Michigan Alternative Energy and the Emerging Michigan Bio-Economy
Currently, the “greening of Michigan” seems be centering on Michigan alternative energy. Former Michigan Governor Jennifer Granholm signed into law an energy plan focusing on renewable energy sources such as wind and solar energy and hydro power for Michigan’s future energy needs. The package mandates that 10% of Michigan’s energy will come from sustainable sources by the year 2015. It also ensures the creation of tens of thousands of new jobs in Michigan in the renewable energy industry.
The development of Michigan alternative energy also focuses on the use of biotechnologies or biobased technologies, particularly the use of biomass for electricity, biofuel, heat, and raw materials. Biomass refers to the conversion of plant material and animal and municipal waste into energy. It is energy that is both easily recyclable and renewable.
Like wind and solar energy, biomass would allow us to replace our dependence on limited and non-renewable sources of energy like petroleum oil and fossil fuels like coal with more sustainable alternatives. This would create a bio-economy for Michigan and the US, as well as across the globe, where there are already many initiatives in place to utilize biobased technologies as energy solutions.
Michigan’s rich abundance of natural resources makes it perfectly suited for an economy based on biotechnologies.
The production of ethanol, fuel derived from crops such as corn, wheat, and soybeans, is another option. And since the hemp plant has even greater potential than these other crops to provide a sustainable source of biofuel, Michigan would be remiss in not joining the cause to legalize and implement Industrial Hempcrops throughout the state for this purpose, and for it’s other environmentally friendly applications as well.
Michigan already has several ethanol plants in operation and is making use of E-10 ethanol blended fuels at gas pumps throughout the state. E-10 has a ratio of 10% ethanol to 90% gasoline. We still have a way to go, however, before pure ethanol is utilized as a primary alternative fuel. The more highly concentrated “E-85” ethanol consisting of 85% ethanol to 15% gasoline is not as widely available and is for use in flexible fuel vehicles known as FFV’s. In fact, you may be driving an FFV car and not even know it!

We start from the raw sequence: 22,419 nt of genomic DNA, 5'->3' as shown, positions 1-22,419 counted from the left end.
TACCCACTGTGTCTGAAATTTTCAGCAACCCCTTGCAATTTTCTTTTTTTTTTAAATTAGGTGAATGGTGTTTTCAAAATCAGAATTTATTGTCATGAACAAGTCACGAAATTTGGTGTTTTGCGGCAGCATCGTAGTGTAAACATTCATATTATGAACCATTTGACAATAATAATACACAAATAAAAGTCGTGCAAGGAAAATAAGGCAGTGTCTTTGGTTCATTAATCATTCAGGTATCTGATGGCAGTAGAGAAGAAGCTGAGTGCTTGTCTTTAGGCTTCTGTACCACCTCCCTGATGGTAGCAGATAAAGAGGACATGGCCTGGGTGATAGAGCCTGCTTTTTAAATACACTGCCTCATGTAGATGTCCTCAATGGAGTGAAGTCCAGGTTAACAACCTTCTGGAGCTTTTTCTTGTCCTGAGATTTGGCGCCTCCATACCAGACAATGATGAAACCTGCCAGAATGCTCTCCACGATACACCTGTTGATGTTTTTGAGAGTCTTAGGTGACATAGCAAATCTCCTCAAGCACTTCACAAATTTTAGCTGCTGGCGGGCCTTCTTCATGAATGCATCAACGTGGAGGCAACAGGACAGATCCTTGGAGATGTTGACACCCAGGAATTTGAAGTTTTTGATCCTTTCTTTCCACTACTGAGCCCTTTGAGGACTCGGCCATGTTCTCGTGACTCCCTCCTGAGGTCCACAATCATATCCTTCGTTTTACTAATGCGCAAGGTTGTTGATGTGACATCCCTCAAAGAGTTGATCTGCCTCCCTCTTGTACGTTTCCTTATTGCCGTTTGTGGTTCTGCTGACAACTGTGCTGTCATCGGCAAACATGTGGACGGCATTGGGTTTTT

The Michigan Dept of Agriculture states that “Big Three automakers have manufactured nearly five million FFVs in the United States, yet most people don't know they're driving an FFV and simply fill them up with unleaded gasoline. It's estimated that nearly 240,000 FFVs were in use in Michigan in early 2006.”
FFV vehicles are specifically designed to be powered by E-85 ethanol, and can even detect the ratio of ethanol to gasoline in order to adjust themselves and run more efficiently. The number of E-85 pumps operating throughout the state is expected to increase in the future as production of ethanol in Michigan increases.
Biodiesel fuel is another Michigan alternative energy solution that is currently in production. Like ethanol, biodiesel is renewable, biodegradable, nontoxic, and environmentally friendly. It is derived from plant based sources such as refined soybean oil and other vegetable oils and materials. It is a clean fuel which can reduce greenhouse gas emissions.
Projects to explore and develop the production of biogas through the use of anaerobic digestors are also underway in the state of Michigan, with a number of companies exploring this alternative energy solution. Biogas is a renewable source of energy which is created from organic waste, and is produced when this material decomposes in the absence of oxygen in a process similar to what happens in the human stomach during digestion! Biogas can be used to generate energy for heat, electricity, and hot water.
In 2006, the Renewable Fuels Commission was put into place to encourage the development of renewable fuels and energy in the state of Michigan in order to lessen our dependence on petroleum and fossil fuels, and to bring about a more sustainable way of life to Michigan residents. Under the commission, tax free Renaissance Zones have been designated to promote the creation of the emerging Michigan alternative energy industry.
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